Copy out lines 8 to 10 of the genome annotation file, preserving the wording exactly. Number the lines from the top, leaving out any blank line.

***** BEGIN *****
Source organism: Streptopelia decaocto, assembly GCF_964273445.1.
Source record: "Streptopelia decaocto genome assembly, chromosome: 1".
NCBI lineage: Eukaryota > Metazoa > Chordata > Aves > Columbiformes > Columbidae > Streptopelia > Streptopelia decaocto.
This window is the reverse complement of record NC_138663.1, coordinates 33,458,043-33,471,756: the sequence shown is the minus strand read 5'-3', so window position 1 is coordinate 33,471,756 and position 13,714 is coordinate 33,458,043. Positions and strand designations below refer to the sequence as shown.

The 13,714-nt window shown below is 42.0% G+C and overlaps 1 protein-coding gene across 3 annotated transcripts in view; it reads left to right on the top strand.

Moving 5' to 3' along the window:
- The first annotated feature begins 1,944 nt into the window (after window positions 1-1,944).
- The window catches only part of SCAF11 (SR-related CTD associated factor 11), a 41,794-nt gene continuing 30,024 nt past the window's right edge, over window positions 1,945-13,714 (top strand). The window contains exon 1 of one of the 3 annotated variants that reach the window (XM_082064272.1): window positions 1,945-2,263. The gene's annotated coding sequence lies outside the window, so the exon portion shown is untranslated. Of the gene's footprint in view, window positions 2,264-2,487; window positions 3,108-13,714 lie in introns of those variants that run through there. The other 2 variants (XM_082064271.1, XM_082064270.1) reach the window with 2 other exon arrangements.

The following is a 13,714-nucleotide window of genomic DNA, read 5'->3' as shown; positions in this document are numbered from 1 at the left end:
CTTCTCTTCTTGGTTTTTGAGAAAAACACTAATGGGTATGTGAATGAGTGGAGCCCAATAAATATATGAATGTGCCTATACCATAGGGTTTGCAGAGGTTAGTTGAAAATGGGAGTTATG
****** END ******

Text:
- The window catches only part of SCAF11 (SR-related CTD associated factor 11), a 41,794-nt gene continuing 30,024 nt past the window's right edge, over window positions 1,945-13,714 (top strand). The window contains exon 1 of one of the 3 annotated variants that reach the window (XM_082064272.1): window positions 1,945-2,263. The gene's annotated coding sequence lies outside the window, so the exon portion shown is untranslated. Of the gene's footprint in view, window positions 2,264-2,487; window positions 3,108-13,714 lie in introns of those variants that run through there. The other 2 variants (XM_082064271.1, XM_082064270.1) reach the window with 2 other exon arrangements.

The following is a 13,714-nucleotide window of genomic DNA, read 5'->3' as shown; positions in this document are numbered from 1 at the left end:
CTTCTCTTCTTGGTTTTTGAGAAAAACACTAATGGGTATGTGAATGAGTGGAGCCCAATAAATATATGAATGTGCCTATACCATAGGGTTTGCAGAGGTTAGTTGAAAATGGGAGTTATG